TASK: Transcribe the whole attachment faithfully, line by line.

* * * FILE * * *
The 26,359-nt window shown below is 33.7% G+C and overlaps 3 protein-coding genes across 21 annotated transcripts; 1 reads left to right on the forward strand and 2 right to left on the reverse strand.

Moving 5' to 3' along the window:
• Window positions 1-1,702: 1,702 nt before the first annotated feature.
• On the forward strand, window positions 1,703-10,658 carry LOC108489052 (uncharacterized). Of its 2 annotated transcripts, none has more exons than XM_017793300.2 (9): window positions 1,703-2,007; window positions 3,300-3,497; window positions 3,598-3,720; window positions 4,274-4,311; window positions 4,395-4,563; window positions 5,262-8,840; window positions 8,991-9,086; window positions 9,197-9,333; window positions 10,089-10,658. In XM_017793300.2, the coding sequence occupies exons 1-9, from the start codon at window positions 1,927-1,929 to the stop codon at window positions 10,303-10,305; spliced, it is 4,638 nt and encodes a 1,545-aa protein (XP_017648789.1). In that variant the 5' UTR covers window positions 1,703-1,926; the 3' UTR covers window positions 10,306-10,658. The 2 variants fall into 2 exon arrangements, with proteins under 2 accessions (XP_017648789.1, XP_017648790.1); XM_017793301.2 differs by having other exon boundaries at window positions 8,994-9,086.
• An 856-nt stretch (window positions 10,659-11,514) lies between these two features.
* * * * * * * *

The 26,359-nt window shown below is 33.7% G+C and overlaps 3 protein-coding genes across 21 annotated transcripts; 1 reads left to right on the forward strand and 2 right to left on the reverse strand.

Moving 5' to 3' along the window:
• Window positions 1-1,702: 1,702 nt before the first annotated feature.
• On the forward strand, window positions 1,703-10,658 carry LOC108489052 (uncharacterized). Of its 2 annotated transcripts, none has more exons than XM_017793300.2 (9): window positions 1,703-2,007; window positions 3,300-3,497; window positions 3,598-3,720; window positions 4,274-4,311; window positions 4,395-4,563; window positions 5,262-8,840; window positions 8,991-9,086; window positions 9,197-9,333; window positions 10,089-10,658. In XM_017793300.2, the coding sequence occupies exons 1-9, from the start codon at window positions 1,927-1,929 to the stop codon at window positions 10,303-10,305; spliced, it is 4,638 nt and encodes a 1,545-aa protein (XP_017648789.1). In that variant the 5' UTR covers window positions 1,703-1,926; the 3' UTR covers window positions 10,306-10,658. The 2 variants fall into 2 exon arrangements, with proteins under 2 accessions (XP_017648789.1, XP_017648790.1); XM_017793301.2 differs by having other exon boundaries at window positions 8,994-9,086.
• An 856-nt stretch (window positions 10,659-11,514) lies between these two features.